However, in addition to weak incentives for compromise to advance national interests, equally weak incentives for political altruism, and mobilization against a common foe (which often has its own unwelcome implications), the fear of angry voters may be the only force that can break political gridlock among parties and/or branches of government that might otherwise constrain federal power in responding to legitimate and important social needs. Moreover, during the 231 years that the United States Constitution has been in effect, public expectations from federal policy have radically increased. This broadens opportunities for disappointment-driven populism.
From this perspective, President Donald Trump’s greatest weakness as a political leader has been his inability to use public frustration as a lever to move bipartisan legislation that could minimally satisfy social needs and ultimately dissipate public anger. In concrete terms, Trump focused his objectives, attention, and political rhetoric too narrowly and often pursued a divisive agenda rather than seeking the long-term results that only compromise can produce. Thus, he did not succeed in building a populist coalition sufficiently broad to prevail in the U.S. Congress, such as on the infrastructure plan that he often touted. He was a populist leader, but not an effective one, because he cultivated anger without facilitating its useful expression in America’s political institutions.
Moving forward, President-elect Joe Biden and political leaders and elected officials in both parties have three options. Option one is to try to ignore or to resist populism. Without significant real-world outcomes—best achieved through bipartisan cooperation in the Congress, though some will press for executive action, as described below—this is doomed. Popular anger will grow and faith in America’s institutions will decline further, both domestically and among U.S. allies and other international observers. Adversaries will exploit the country’s ongoing dysfunction in many ways.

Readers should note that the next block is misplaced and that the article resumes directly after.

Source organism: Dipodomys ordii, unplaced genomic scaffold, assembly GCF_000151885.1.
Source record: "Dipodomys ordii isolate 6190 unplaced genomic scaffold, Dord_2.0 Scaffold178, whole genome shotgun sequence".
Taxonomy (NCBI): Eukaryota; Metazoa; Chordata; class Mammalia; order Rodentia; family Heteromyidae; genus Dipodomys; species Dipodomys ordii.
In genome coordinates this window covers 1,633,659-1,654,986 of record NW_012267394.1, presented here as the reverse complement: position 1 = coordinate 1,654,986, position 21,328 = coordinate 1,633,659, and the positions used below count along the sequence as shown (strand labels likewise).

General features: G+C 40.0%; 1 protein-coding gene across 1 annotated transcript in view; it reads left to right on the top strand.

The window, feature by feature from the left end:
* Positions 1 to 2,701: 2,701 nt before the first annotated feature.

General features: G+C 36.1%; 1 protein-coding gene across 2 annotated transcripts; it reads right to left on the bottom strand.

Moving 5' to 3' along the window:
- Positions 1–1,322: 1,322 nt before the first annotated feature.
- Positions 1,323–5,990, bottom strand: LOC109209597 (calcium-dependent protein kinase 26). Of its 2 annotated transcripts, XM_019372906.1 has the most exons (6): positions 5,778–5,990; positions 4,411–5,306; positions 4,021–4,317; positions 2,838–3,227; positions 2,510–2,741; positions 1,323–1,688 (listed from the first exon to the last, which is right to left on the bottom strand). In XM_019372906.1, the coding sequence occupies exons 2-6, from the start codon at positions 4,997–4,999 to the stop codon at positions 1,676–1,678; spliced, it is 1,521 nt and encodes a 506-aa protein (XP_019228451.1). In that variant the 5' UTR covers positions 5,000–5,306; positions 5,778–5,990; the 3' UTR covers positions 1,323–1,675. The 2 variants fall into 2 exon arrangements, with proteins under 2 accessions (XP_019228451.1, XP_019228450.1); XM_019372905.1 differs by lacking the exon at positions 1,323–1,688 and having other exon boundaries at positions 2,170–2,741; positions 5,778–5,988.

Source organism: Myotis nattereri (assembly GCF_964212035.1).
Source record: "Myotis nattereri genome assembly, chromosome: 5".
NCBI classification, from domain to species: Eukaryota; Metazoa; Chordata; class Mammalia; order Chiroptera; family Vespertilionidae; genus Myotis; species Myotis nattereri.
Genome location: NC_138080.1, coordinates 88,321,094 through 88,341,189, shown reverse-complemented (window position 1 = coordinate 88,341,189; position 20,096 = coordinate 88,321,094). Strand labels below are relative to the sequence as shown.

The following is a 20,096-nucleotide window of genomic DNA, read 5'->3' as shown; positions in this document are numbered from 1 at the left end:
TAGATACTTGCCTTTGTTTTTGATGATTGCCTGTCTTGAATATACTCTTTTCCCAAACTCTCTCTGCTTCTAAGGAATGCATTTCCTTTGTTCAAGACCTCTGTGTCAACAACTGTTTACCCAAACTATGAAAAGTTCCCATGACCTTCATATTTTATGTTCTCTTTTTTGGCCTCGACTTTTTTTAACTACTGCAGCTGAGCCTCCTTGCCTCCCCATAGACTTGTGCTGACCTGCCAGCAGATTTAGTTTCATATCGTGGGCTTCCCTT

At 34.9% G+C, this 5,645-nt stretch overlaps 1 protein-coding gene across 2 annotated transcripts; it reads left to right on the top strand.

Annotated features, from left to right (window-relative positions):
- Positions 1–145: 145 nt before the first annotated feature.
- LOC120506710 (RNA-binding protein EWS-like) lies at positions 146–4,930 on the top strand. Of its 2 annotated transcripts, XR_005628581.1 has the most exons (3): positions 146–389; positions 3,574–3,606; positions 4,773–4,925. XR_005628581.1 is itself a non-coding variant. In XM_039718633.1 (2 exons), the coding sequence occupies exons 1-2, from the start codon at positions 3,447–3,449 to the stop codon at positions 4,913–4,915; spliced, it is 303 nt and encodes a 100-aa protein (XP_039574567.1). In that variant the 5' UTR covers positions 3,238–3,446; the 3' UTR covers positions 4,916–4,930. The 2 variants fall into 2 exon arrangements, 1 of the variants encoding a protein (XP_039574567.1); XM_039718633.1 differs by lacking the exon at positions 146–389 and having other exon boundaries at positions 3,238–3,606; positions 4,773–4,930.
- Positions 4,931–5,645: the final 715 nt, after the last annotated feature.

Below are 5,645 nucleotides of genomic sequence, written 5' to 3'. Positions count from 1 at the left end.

Second, leaders and officials can try to accommodate populist political pressure unilaterally, something that is always especially attractive to the party occupying the White House and thus able to issue executive orders to pursue at least some of its goals. If done ineffectively, this will resemble the last four years and, like option one, will further delegitimize America’s political system domestically and internationally, with similar consequences. Pursued effectively, it is actually more dangerous as it further advances an imperial presidency—exactly the outcome the Founders sought to avoid in creating America’s governing institutions. The greatest threat lies in the reality that many citizens might welcome this destructive approach to addressing their needs.
Finally, Biden and other political leaders—Democrats and Republicans—can embrace populism and build a bipartisan populist coalition to break partisan gridlock in the U.S. Congress and to deliver the results that most Americans want. This starts with broadly-based innovation-driven economic growth and good new jobs and could extend to greater equality (across all social boundaries, and not excluding urban/rural boundaries), an effective and fair justice system, improved access to high-quality education and health care, and a stronger social safety net. Fiscal conservatives can take comfort in the reality that satisfying popular demands probably won’t require all or even most of this list, and that some solutions may not require considerable new federal spending.
Productively channeling populism in this manner is the only way to dissipate it. This course could and likely will be expensive for taxpayers, but if done well, it can promote the long-term economic growth and social cohesion without which the United States cannot sustainably lead its allies, compete with its rivals, or manage international threats or problems. It could also help those in America’s political and economic elites to avoid what may otherwise be some pretty unpleasant fates. Like the stock market, political legitimacy rests on shared confidence. When that confidence breaks, the results can be extreme.
Paul J. Saunders is President of the Energy Innovation Reform Project. He was previously Executive Director of the Center for the National Interest (CFTNI). He remains a member of the center’s Board of Directors and a senior fellow in U.S. Foreign Policy at CFTNI.